Geithner paid no Social Security or Medicare taxes for several years while working for the International Monetary Fund. During confirmation hearings, Geithner claimed his failure to pay was a simple oversight. Did he lie or was he a victim of an overly complex tax code? Only Geithner knows for sure.
In 2006, American cultural anthropologist and historian Joseph A. Tainter published an essay titled, “Social Complexity and Sustainability.”
Tainter’s thesis suggests that social complexity and sustainability emerge from successful problem-solving, rather than from environmental conditions.
Tainter describes how in the late fourth century the Roman Empire was so over-extended it had to rely upon the services of Germanic tribes to keep the expanding peoples of Central Europe out of Roman lands in Western Europe and North Africa.
He explains how the Romans responded to this near-fatal challenge by “… increasing the size, complexity, power and costliness of the primary problem-solving system, the government and its Army.”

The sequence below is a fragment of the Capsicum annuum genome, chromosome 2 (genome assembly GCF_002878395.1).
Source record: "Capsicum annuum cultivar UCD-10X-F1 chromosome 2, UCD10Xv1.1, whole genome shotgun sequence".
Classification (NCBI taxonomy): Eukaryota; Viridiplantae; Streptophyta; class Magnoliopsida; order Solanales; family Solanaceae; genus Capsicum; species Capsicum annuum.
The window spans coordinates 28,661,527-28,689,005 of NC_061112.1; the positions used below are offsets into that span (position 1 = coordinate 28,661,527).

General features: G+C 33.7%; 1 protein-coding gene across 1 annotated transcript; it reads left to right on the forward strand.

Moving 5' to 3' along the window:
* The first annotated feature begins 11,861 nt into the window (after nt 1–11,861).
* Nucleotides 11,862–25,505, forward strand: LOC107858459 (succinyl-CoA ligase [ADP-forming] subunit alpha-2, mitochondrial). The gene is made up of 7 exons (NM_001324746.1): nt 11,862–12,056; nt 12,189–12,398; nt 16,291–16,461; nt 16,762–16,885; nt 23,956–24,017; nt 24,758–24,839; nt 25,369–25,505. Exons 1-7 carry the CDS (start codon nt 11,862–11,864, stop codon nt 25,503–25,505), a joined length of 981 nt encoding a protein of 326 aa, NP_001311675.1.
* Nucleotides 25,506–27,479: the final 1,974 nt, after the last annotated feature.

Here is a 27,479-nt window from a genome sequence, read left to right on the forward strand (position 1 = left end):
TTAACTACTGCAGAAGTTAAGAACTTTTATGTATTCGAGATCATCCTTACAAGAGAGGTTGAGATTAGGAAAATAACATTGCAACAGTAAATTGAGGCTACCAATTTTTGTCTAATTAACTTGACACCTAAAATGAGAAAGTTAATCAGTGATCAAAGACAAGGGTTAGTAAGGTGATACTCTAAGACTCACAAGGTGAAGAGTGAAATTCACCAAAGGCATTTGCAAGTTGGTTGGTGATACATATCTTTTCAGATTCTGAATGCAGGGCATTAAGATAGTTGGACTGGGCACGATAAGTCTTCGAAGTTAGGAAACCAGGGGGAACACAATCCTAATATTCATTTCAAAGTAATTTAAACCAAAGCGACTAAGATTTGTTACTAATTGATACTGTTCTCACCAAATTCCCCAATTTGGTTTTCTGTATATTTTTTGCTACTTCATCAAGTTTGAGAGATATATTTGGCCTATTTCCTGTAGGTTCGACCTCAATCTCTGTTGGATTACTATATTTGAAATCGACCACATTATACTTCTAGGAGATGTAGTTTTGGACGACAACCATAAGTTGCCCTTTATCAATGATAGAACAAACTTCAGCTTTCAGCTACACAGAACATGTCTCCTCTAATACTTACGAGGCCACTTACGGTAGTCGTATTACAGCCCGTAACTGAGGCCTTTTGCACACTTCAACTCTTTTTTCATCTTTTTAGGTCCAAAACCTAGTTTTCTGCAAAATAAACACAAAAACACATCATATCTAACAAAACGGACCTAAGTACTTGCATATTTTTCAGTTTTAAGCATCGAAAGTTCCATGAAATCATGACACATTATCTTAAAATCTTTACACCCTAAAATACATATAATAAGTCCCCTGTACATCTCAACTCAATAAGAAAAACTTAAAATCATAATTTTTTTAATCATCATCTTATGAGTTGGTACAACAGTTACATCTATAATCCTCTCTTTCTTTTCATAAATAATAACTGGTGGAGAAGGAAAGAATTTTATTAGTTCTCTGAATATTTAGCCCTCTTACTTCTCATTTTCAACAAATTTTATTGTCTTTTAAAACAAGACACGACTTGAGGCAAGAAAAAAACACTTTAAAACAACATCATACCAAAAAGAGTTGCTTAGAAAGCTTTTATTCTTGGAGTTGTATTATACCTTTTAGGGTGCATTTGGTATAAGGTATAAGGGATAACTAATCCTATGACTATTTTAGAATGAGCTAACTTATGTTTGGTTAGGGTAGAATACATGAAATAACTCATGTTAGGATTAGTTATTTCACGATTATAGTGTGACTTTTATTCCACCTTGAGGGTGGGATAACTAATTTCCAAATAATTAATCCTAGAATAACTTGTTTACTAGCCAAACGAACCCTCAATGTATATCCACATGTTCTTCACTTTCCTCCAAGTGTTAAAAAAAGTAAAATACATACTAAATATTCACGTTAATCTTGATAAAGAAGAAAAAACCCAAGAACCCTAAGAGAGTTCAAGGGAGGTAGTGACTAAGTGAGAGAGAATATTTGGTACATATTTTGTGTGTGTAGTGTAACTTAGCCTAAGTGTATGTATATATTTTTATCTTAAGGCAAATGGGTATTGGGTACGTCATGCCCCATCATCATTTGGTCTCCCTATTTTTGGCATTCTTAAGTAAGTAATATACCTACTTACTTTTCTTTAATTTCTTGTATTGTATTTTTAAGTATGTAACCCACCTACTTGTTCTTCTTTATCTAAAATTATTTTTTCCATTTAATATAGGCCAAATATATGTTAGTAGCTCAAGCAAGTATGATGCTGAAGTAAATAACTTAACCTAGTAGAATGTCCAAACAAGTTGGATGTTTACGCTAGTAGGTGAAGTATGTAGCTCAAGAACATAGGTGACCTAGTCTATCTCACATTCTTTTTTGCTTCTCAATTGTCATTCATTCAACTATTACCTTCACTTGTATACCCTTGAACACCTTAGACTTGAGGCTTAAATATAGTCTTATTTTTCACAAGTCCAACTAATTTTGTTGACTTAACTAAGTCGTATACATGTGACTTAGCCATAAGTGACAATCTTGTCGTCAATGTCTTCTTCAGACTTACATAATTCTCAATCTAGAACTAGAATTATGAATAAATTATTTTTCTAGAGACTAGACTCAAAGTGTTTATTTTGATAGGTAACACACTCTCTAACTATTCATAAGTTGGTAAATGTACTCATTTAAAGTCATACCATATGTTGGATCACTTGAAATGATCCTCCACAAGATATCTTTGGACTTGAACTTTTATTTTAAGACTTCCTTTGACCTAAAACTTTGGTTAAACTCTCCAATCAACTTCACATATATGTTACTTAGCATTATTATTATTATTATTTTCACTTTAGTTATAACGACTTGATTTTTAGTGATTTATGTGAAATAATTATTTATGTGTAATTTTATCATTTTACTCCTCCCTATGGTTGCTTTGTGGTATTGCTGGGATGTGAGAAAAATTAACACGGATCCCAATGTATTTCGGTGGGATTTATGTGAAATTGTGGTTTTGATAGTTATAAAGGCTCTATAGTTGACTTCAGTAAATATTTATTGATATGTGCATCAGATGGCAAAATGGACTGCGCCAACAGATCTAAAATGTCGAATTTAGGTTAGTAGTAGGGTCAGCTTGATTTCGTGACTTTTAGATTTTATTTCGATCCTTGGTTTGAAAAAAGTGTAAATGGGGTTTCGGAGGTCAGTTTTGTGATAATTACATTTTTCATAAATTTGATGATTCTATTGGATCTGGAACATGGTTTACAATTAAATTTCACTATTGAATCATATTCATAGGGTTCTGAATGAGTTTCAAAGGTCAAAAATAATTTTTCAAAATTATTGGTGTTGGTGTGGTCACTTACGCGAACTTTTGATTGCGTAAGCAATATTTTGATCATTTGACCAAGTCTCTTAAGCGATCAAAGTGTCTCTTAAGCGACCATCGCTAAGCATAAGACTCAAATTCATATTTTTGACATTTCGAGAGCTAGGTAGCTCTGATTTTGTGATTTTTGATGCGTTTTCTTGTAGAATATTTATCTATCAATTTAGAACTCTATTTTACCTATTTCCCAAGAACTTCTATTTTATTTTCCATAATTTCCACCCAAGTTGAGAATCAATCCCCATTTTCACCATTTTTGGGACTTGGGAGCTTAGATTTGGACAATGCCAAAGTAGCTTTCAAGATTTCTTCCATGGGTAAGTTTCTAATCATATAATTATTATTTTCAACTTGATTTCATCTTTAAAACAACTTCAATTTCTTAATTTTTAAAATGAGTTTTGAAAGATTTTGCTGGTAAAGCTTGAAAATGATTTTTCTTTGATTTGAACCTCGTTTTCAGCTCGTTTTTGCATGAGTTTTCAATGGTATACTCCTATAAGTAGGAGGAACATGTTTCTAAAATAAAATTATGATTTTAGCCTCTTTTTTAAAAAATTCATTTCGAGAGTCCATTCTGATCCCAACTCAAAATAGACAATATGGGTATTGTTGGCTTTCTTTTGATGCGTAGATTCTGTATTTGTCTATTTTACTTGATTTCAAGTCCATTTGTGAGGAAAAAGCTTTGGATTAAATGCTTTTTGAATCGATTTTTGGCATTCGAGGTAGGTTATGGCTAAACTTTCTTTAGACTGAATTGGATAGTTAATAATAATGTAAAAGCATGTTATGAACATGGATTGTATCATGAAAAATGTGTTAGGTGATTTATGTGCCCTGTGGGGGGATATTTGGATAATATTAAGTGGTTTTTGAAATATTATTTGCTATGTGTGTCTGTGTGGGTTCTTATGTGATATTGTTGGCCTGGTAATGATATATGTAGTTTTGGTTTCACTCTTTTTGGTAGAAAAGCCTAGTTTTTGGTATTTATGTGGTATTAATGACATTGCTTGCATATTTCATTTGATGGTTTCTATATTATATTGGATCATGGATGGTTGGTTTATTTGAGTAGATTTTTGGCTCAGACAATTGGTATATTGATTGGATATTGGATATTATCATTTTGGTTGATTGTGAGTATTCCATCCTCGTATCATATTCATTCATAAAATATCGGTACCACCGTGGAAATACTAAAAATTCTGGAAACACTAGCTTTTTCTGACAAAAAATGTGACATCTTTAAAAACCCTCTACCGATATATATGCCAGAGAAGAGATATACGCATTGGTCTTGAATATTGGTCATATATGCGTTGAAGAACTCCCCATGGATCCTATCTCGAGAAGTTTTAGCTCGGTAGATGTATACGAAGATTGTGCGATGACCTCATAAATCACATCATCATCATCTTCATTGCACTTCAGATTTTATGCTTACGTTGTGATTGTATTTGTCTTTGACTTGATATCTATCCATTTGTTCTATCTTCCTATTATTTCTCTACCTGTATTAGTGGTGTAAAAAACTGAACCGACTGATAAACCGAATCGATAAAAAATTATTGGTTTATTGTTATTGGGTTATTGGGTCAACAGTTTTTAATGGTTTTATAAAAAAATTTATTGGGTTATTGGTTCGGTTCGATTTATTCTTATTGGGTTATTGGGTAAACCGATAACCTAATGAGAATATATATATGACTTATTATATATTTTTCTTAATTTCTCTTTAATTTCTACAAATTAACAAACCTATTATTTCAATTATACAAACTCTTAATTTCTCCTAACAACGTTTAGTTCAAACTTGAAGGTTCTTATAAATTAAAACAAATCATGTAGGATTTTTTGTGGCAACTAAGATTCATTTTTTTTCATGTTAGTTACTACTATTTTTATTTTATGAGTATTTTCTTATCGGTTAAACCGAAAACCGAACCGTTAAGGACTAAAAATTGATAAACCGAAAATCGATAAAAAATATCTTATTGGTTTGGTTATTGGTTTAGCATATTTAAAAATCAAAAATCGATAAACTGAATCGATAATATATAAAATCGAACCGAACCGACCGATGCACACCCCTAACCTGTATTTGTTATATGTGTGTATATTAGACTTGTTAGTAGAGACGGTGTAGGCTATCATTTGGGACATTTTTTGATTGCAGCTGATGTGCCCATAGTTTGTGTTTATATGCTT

Unlike in previous eras of the Roman Empire, “the higher costs were taken not to expand the empire or acquire new wealth, but to maintain the status quo.”
It appears that the same thing is happening in America today. The government keeps expanding and spending more, yet seems unable to solve or improve anything.
Tainter explains at some point the level of governmental and societal complexity begins to produce diminishing returns, where it is nearly impossible to solve highly complex problems no matter how much money is thrown at them.
Just look at national defense. America has spent billions in Iraq and Afghanistan, yet the situation doesn’t seem to improve.